There are several other notable structures within Alhambra beyond the Palacios Nazaries. I'll tackle them here, beginning with the Palacio de Carlos V.
The Palacio de Carlos V is a building that rather clashes with the rest of the structures in the entire complex. This palace was built beginning in 1527, which definitely puts it at a much younger timescale compared to the other buildings. There's a two-tiered circular courtyard with 32 columns inside. It is said that the circle within the square is the only Spanish example of a Renaissance ground plan symbolising unity of heaven and earth.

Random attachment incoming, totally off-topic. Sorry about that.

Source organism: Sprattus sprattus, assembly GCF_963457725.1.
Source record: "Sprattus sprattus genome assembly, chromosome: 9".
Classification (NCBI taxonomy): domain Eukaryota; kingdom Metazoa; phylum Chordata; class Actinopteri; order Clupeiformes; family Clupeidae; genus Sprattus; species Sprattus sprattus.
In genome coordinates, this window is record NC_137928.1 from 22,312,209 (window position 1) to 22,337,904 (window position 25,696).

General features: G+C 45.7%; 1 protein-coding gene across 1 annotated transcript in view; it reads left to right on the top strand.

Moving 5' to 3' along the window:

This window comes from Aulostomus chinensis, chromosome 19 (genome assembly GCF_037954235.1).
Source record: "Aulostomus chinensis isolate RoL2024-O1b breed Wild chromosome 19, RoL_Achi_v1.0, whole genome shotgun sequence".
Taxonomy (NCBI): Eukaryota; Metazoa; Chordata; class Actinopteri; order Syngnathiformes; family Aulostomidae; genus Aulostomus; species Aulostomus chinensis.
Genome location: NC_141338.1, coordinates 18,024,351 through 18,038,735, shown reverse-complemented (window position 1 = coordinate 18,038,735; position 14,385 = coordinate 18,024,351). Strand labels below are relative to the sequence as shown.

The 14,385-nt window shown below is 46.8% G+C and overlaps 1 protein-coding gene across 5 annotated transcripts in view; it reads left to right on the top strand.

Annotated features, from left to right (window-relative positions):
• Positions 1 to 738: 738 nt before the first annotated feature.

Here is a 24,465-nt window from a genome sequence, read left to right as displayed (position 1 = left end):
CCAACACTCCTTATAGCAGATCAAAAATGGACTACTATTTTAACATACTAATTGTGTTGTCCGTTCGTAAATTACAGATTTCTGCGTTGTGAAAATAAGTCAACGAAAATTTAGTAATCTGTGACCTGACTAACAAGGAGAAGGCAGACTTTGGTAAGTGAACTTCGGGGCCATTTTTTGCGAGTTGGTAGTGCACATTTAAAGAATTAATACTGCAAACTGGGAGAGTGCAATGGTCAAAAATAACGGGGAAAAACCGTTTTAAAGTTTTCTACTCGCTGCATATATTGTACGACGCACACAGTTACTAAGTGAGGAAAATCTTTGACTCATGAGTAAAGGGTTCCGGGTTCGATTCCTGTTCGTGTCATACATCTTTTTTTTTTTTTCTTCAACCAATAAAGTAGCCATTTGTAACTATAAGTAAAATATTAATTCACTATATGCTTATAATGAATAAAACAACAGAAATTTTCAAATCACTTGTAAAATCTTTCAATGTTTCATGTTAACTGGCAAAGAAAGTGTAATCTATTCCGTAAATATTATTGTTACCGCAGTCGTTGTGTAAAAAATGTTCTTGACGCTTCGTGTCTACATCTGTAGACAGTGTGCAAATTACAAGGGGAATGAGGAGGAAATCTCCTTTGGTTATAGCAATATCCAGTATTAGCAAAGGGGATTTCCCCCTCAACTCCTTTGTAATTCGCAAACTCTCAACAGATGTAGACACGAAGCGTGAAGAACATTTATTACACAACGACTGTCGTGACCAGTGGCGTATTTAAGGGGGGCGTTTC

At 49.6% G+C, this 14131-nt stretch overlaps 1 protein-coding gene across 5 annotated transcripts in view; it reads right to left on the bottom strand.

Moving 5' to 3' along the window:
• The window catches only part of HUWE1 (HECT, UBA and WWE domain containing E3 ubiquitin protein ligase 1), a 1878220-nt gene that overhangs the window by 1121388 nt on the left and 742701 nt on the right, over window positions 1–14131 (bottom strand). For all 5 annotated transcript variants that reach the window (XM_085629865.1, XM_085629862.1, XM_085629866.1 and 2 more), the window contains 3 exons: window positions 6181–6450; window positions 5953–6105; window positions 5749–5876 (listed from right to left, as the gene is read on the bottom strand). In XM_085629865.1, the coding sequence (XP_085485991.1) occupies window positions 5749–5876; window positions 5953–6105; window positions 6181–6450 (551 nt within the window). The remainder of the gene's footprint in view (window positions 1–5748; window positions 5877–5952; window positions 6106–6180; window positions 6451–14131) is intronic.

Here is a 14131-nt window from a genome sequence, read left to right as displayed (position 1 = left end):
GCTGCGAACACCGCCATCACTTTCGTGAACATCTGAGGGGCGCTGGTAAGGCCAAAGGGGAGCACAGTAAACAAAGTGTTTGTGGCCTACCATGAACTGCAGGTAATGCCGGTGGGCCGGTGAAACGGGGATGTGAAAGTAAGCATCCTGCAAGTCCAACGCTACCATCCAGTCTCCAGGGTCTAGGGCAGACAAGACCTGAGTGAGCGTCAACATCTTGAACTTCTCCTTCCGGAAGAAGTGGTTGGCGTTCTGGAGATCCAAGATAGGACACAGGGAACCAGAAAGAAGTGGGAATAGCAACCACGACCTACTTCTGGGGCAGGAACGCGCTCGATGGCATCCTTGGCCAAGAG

After checking out the Palacio de Carlos V, we headed to the Alcazaba, which is a 13th-century citadel. There's a massive tower which one can climb and observe the rest of Granada from atop.
The final stop in our Alhambra visit was the Generalife, which is the 14th-century summer estate of the sultan. This is a serene place, with pools, patios, gardens, and balconies. It's a great place to stroll and wander around.
As we made our way out, I was processing what I just saw. There's a lot to see, and I would definitely recommend it to anyone visiting the area. Alhambra is a World Heritage Site, and I see a very valid reason why it is on the list. Plan ahead way in advance if you are planning to visit.